Speaking for the voiceless

A thorough review of the operation and practices of the Jackson County Animal Shelter highlighted several areas that need improvement, and the staff is already moving to implement the reviewer's recommendations. The staff's willingness to accept criticism and make changes is commendable. But the report filed by inspectors from the Oregon Humane Society also shows things at the shelter were not quite as rosy as county officials insisted.

Jackson County Administrator Danny Jordan arranged for the inspection after the shelter was criticized for euthanizing a pet cat in the mistaken belief the animal was feral. At the time, Jordan stressed that the inspection was not an indictment of the shelter and would focus on continuing "best shelter practices" education.

The report found considerable room for improvement and some practices that appear well below the "best" level.

For example, the report noted the shelter has a high rate of euthanizing animals, especially cats. Its rules for adopting animals are unnecessarily restrictive, meaning too many animals are euthanized who could be adopted out instead.

The report recommended implementing a policy of "open selection," which allows all animals deemed safe to be viewed and adopted immediately. The shelter's old policy required animals to be held for 72 hours, regardless of behavior, before the public could see them.

The report also recommended improvements in health care for the animals, including contracting with a veterinarian to establish procedures and better training for staff in diagnosing disease and dispensing medication. More staff members trained in euthanasia also are needed, the report said, and recommended updating equipment, providing mental health resources to staff members and designating quiet rooms for animals about to undergo euthanasia.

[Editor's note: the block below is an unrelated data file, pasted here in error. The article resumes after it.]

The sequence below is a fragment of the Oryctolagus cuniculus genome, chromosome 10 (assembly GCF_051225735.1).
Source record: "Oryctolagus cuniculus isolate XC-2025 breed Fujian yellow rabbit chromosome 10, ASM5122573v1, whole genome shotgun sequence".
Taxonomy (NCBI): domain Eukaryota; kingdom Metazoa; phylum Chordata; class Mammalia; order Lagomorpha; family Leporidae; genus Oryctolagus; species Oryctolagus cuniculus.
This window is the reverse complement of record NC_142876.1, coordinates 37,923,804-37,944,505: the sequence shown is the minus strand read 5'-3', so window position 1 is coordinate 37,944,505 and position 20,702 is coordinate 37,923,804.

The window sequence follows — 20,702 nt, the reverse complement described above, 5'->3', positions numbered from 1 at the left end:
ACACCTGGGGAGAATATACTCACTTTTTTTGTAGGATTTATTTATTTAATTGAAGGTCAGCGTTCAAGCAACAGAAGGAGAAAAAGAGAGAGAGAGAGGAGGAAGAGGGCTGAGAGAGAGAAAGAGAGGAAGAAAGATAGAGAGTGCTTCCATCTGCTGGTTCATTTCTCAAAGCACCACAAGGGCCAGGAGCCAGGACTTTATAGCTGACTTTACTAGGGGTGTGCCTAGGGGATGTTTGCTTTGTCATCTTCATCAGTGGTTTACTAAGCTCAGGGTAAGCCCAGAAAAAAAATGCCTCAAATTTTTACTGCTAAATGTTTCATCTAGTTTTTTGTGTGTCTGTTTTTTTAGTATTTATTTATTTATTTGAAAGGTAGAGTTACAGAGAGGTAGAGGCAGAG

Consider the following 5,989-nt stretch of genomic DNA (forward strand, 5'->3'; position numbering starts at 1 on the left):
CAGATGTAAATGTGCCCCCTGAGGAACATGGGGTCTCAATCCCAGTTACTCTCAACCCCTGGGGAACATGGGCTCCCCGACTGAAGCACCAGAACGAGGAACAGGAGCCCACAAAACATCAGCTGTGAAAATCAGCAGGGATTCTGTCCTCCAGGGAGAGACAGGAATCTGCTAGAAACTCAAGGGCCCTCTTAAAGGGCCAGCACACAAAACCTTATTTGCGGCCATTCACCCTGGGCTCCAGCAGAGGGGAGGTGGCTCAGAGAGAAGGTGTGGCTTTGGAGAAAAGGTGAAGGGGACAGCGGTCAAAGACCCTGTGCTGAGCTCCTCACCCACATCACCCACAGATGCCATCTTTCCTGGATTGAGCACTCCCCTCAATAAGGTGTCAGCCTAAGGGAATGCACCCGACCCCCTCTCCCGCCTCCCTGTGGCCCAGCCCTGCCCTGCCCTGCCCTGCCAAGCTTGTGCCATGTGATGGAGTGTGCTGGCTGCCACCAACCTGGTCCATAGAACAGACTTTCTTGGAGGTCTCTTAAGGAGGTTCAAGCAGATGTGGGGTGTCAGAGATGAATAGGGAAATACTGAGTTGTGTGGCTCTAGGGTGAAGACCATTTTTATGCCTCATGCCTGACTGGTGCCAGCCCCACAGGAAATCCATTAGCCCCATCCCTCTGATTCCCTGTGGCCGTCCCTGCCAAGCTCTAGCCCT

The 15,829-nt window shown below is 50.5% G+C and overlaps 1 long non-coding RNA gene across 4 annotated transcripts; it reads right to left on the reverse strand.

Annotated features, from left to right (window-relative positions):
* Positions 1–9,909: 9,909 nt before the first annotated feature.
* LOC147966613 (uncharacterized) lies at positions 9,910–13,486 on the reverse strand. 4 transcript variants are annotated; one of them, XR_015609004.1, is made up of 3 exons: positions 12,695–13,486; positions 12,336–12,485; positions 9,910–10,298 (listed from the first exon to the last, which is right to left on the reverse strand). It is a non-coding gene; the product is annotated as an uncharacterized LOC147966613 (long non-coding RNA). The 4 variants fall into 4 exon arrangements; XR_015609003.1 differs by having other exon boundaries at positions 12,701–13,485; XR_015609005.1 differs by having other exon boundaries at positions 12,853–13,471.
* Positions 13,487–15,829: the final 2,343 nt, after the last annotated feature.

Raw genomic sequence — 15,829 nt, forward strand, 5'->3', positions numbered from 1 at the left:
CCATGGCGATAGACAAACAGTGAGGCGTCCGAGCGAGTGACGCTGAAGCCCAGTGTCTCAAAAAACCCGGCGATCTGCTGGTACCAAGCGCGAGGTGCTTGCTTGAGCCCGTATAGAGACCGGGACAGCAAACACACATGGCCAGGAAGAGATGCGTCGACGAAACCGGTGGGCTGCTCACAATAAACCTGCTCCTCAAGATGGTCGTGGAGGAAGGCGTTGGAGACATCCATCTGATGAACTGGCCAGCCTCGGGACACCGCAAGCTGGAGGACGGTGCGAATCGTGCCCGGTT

On the positive side, the report said the shelter does a good job of advertising animals available for adoption, provides enough space for animals and potential owners to interact and provides important pet care information.

The shelter staff's response to the report is encouraging. The review took place in May, and many of the recommended changes already have been implemented or are in the works.

Better interaction with private organizations such as Spay/Neuter Your Pets and the Southern Oregon Humane Society, another change already under way, is something that should have happened all along, but didn't because of the shelter's history of isolation from other agencies. Whether public or private, animal shelters and organizations share a commitment to caring for pets and a chronic shortage of resources to do it. Cooperation is essential.

Operating a county animal shelter is a necessary but taxing job. Those who do it for a living and those who volunteer deserve the community's thanks and support as they work to improve.

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